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Rhino Steel Buildings Blog

Urban Heat Island Effects in the U.S. – Part 7

Beating City Summer Heat with Reflective Surfaces

Our last blog stressed the importance of greenspaces in mitigating urban heat island (UHI) impacts. Another strategy for diminishing the sweltering heat of UHIs involves lighter, more reflective surfaces on buildings, pavements, and roadways.

Starting at the Top with Roofing Choices

Reflective SurfacesRoofs account for 20% to 25% of the land cover in cities.

The simplest way to cool down hot roofs is to choose light-colored roofing materials. Light colors reflect radiated heat; dark colors absorb heat. The darker the material, the hotter its surface will be on a sultry summer day. Regardless of the roofing material used, a lighter color produces a cooler roof.

On a moderate sunny day with an air temperature of 90°F, a white roof reaches a surface temperature of about 110°F. Surface temperatures on a black roof can soar to 190°F or more.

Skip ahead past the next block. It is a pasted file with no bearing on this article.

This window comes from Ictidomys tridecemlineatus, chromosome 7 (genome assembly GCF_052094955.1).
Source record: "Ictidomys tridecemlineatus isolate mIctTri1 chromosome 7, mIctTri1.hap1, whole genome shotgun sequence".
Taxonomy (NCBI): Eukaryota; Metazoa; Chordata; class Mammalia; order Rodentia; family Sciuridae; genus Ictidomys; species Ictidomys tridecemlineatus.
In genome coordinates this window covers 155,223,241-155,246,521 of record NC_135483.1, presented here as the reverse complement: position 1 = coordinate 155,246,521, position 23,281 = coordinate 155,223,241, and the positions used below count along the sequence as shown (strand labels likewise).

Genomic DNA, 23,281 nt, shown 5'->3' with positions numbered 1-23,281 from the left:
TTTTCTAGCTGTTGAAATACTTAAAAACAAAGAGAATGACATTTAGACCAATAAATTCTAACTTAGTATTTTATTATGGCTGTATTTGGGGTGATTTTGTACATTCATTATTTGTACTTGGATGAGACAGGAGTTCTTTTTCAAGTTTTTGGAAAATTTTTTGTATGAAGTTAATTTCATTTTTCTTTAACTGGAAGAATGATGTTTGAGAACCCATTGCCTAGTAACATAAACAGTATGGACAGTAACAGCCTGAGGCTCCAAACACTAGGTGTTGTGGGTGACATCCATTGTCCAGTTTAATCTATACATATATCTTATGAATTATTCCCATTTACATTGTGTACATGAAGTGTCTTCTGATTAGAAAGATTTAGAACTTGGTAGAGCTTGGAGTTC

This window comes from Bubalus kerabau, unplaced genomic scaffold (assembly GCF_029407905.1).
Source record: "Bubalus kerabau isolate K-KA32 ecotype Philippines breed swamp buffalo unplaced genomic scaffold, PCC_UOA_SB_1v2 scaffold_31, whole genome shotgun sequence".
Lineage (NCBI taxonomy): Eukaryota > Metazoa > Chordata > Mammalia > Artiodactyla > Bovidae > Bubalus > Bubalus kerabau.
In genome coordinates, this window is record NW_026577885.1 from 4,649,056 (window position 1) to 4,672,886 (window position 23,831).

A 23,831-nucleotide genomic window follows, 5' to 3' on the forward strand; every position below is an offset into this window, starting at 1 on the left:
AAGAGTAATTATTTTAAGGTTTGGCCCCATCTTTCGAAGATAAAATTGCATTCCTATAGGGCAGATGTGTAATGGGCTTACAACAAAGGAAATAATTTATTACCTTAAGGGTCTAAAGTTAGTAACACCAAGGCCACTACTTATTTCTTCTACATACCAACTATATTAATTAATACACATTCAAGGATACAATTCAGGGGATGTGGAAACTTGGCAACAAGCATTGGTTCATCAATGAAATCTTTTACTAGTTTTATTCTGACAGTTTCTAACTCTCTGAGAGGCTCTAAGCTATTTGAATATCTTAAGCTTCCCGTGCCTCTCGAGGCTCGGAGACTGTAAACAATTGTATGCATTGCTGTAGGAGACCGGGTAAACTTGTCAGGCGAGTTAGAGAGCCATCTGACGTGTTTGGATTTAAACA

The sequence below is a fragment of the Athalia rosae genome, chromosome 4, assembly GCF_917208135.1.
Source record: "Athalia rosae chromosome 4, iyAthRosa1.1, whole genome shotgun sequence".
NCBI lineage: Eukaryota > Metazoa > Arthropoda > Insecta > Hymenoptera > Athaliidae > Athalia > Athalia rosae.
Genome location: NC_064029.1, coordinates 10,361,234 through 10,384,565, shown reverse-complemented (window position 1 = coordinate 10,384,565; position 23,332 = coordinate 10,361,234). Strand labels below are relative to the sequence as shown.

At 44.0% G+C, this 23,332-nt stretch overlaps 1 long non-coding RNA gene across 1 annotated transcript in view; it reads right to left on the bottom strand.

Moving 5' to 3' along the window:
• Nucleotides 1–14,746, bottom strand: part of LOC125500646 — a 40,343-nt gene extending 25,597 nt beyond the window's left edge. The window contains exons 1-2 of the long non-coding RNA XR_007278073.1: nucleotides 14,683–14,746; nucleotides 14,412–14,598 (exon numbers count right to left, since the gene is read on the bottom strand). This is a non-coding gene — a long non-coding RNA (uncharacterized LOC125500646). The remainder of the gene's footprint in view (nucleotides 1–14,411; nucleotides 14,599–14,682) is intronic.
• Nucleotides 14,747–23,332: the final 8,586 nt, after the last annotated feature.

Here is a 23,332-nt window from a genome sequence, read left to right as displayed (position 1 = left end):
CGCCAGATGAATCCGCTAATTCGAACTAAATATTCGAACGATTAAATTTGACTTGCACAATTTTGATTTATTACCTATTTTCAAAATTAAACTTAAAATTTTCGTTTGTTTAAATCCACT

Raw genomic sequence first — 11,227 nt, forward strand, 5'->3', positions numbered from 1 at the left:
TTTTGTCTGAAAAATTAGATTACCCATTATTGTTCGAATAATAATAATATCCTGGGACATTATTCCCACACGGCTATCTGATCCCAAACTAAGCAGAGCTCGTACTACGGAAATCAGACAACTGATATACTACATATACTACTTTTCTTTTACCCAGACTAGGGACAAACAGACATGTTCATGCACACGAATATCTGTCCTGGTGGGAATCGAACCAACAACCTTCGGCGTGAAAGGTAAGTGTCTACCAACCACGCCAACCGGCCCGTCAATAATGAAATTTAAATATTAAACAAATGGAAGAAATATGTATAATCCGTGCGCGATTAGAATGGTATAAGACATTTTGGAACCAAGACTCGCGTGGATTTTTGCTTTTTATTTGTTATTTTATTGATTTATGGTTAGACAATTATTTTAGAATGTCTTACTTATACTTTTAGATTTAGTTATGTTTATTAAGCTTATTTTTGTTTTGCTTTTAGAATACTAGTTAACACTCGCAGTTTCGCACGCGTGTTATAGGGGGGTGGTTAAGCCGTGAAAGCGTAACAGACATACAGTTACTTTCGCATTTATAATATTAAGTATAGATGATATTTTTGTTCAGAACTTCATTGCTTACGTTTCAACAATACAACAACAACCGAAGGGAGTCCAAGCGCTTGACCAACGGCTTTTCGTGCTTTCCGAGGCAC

Light-colored roofing lasts longer than dark roofing, too, reaping another environmental and economical plus.

Beating UHI Heat with Cool-Coated Roofing

Traditional roofing materials absorb 85% to 95% of the sun’s energy. New technologies have yielded highly reflective paints that absorb as little as 35% of the solar energy hitting their surface.

Highly reflective cool-coated roofing materials deflect the sun’s heat away from a building. In fact, cool roofing reflects more of the sun’s energy than any other building product. A roof with high solar reflectance reduces the roof’s surface temperature by as much as 50°F to 60°F on a blistering summer day.

Cool roofing allows less heat to transfer to the building, decreasing the energy needed for air conditioning. Diminished air conditioning usage prolongs the life of the AC unit.

Shrinking energy usage relieves the pressure on the power grid— … Read more »

Urban Heat Island Effects in the U.S. – Part 6

Beating Summer Heat with Greenspaces in the Cities